The Associated Press reported that Sonia Sotomayor's "wise Latina" comment "has emerged as a rallying call for conservative critics" but did not note that such conservatives as Justices Samuel Alito and Clarence Thomas have made similar comments.
In a May 30 article, the Associated Press reported that Supreme Court nominee Sonia Sotomayor's 2001 statement that "I would hope that a wise Latina woman with the richness of her experiences would more often than not reach a better conclusion than a white male who hasn't lived that life" "has emerged as a rallying call for conservative critics who fear she will offer opinions from the bench based less on the rule of law and more on her life experience, ethnicity and gender." But the AP did not note that such conservatives as Justices Samuel Alito and Clarence Thomas have made similar comments. Nor did the AP note that Sotomayor's comments came in the context of discussing the importance of diversity in adjudicating race and sex discrimination cases.
As Media Matters for America has noted, Thomas and Alito have each acknowledged the significant impact that their personal background and experiences have had on their judicial thinking. Alito asserted during his 2006 confirmation hearing:
ALITO: I don't come from an affluent background or a privileged background. My parents were both quite poor when they were growing up.
And I know about their experiences and I didn't experience those things. I don't take credit for anything that they did or anything that they overcame.
But I think that children learn a lot from their parents and they learn from what the parents say. But I think they learn a lot more from what the parents do and from what they take from the stories of their parents lives.
And that's why I went into that in my opening statement. Because when a case comes before me involving, let's say, someone who is an immigrant -- and we get an awful lot of immigration cases and naturalization cases -- I can't help but think of my own ancestors, because it wasn't that long ago when they were in that position.
And so it's my job to apply the law. It's not my job to change the law or to bend the law to achieve any result.
But when I look at those cases, I have to say to myself, and I do say to myself, "You know, this could be your grandfather, this could be your grandmother. They were not citizens at one time, and they were people who came to this country."
When I have cases involving children, I can't help but think of my own children and think about my children being treated in the way that children may be treated in the case that's before me.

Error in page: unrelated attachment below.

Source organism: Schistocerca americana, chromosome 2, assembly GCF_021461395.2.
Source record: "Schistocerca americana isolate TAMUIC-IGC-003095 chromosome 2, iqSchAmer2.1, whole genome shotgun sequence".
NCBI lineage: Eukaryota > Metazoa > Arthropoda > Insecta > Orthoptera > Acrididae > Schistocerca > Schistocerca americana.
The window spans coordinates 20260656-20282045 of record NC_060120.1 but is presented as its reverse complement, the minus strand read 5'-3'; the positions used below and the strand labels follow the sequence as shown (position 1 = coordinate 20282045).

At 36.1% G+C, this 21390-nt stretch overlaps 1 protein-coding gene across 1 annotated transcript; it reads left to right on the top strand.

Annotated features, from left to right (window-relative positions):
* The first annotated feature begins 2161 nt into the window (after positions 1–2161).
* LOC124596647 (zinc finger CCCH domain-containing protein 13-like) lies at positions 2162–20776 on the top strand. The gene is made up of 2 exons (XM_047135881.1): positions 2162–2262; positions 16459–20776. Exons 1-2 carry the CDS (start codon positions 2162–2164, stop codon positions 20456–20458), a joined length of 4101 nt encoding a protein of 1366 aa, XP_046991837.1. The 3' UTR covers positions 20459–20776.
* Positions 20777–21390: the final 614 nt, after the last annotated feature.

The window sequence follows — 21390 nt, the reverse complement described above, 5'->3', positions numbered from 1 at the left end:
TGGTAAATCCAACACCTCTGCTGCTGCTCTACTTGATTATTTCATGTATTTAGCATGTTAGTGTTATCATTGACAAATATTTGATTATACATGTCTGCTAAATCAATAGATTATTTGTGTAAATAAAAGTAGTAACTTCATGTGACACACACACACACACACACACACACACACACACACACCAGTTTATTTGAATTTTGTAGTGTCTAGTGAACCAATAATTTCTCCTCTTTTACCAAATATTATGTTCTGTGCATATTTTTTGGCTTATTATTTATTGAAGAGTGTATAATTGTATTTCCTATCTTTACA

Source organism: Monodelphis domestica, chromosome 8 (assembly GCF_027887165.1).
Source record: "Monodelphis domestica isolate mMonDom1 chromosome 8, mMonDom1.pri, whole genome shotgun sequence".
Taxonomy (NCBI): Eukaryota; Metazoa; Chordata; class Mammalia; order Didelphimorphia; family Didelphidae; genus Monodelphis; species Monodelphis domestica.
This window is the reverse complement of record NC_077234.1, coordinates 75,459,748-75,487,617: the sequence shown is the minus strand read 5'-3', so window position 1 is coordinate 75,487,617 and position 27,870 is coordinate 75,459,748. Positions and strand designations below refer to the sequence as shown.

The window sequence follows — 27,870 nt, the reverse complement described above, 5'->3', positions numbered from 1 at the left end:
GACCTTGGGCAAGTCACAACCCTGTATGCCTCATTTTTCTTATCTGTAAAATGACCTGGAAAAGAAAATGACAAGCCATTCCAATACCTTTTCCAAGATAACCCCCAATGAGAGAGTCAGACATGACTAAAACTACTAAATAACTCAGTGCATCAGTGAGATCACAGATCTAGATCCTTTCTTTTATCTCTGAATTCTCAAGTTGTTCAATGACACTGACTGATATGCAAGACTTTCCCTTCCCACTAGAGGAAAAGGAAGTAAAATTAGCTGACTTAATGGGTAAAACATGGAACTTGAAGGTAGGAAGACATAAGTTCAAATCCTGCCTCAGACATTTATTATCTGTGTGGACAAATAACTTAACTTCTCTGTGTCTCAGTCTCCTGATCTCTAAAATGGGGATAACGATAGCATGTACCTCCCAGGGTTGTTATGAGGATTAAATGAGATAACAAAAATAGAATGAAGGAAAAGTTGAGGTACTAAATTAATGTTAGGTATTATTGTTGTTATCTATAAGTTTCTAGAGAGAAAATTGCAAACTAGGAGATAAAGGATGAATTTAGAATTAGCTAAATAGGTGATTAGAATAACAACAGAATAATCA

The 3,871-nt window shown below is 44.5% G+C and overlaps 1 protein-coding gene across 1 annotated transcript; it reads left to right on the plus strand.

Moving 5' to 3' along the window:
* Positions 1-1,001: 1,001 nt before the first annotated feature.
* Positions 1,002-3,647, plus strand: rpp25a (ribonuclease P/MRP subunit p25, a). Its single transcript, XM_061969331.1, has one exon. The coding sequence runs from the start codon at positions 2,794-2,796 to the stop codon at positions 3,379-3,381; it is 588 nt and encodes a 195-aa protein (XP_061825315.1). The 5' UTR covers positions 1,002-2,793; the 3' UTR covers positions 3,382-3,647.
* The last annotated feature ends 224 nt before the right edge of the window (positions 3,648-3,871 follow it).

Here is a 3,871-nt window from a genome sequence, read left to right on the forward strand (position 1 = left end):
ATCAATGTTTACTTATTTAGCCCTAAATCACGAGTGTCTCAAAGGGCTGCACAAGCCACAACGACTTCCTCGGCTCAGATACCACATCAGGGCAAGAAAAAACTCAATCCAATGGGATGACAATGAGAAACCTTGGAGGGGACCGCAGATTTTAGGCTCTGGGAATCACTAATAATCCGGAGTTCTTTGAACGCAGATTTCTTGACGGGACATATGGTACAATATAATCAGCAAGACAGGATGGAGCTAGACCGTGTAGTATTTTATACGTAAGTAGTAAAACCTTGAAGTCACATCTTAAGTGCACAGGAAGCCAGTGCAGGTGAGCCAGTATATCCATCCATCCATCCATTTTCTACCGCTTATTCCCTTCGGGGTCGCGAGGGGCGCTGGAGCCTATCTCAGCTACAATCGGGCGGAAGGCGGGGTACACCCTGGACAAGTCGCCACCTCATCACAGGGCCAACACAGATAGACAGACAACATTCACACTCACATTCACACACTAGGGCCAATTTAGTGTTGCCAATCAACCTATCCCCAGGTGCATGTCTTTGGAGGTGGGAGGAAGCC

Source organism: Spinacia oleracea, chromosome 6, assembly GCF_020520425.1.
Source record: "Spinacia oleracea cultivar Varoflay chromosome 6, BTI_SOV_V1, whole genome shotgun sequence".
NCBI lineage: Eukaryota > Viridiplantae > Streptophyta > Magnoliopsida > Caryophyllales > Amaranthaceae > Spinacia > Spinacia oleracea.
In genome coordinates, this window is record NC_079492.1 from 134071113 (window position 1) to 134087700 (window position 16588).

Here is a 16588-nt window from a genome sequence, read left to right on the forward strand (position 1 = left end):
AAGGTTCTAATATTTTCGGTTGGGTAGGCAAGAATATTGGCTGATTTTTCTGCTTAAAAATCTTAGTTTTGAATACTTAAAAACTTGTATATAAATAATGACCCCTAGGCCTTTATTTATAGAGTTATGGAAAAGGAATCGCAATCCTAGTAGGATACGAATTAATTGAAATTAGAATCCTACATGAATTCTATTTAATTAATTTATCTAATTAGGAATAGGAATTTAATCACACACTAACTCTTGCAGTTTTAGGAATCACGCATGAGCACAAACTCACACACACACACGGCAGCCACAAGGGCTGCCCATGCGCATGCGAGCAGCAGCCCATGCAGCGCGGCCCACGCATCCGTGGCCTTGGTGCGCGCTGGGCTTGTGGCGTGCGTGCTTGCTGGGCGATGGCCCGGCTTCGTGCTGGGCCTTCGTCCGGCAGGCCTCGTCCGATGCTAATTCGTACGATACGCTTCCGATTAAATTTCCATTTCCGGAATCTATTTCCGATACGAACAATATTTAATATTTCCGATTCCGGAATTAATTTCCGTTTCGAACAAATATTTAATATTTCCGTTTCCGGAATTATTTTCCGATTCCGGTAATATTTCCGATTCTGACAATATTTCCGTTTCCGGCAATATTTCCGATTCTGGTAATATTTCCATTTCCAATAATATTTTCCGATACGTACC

And that goes down the line. When I get a case about discrimination, I have to think about people in my own family who suffered discrimination because of their ethnic background or because of religion or because of gender. And I do take that into account. When I have a case involving someone who's been subjected to discrimination because of disability, I have to think of people who I've known and admire very greatly who've had disabilities, and I've watched them struggle to overcome the barriers that society puts up often just because it doesn't think of what it's doing -- the barriers that it puts up to them.
So those are some of the experiences that have shaped me as a person.
During Thomas' Supreme Court confirmation hearings, Sen. Herb Kohl (D-WI) asked, "I'd like to ask you why you want this job?" Thomas replied in part: "I believe, Senator, that I can make a contribution, that I can bring something different to the Court, that I can walk in the shoes of the people who are affected by what the Court does."
Former Bush Justice Department lawyer John Yoo has similarly stressed that Thomas "is a black man with a much greater range of personal experience than most of the upper-class liberals who take potshots at him" and argued that Thomas' work on the court has been influenced by his understanding of the less fortunate acquired through personal experience.
From the AP article:
"I am certain that she is the right choice," the president said in his weekly radio and Internet address in which he scolded critics who he said were trying to distort her record and past statements. Those include her 2001 comment that a female Hispanic judge would often reach a better decision than a white male judge.
On Friday, Obama personally sought to deflect criticism about Sotomayor's comment in a 2001 lecture that "I would hope that a wise Latina woman with the richness of her experiences would more often than not reach a better conclusion than a white male who hasn't lived that life."
The quote in question from Sotomayor has emerged as a rallying call for conservative critics who fear she will offer opinions from the bench based less on the rule of law and more on her life experience, ethnicity and gender. That issue is likely to play a central role in her Senate confirmation process.
"I'm sure she would have restated it," Obama told NBC News, without indicating how he knew that.
Obama also defended his nominee, saying her message was on target even if her exact wording was not.
"I think that when she's appearing before the Senate committee, in her confirmation process, I think all this nonsense that is being spewed out will be revealed for what it is," Obama said in the broadcast interview, clearly aware of how ethnicity and gender issues are taking hold in the debate.
A veteran federal judge, Sotomayor is poised to be the first Hispanic, and the third woman, to serve on the Supreme Court She appears headed for confirmation, needing a majority vote in a Senate, where Democrats have 59 votes. But White House officials also want a smooth confirmation, not one that bogs down them or their nominee.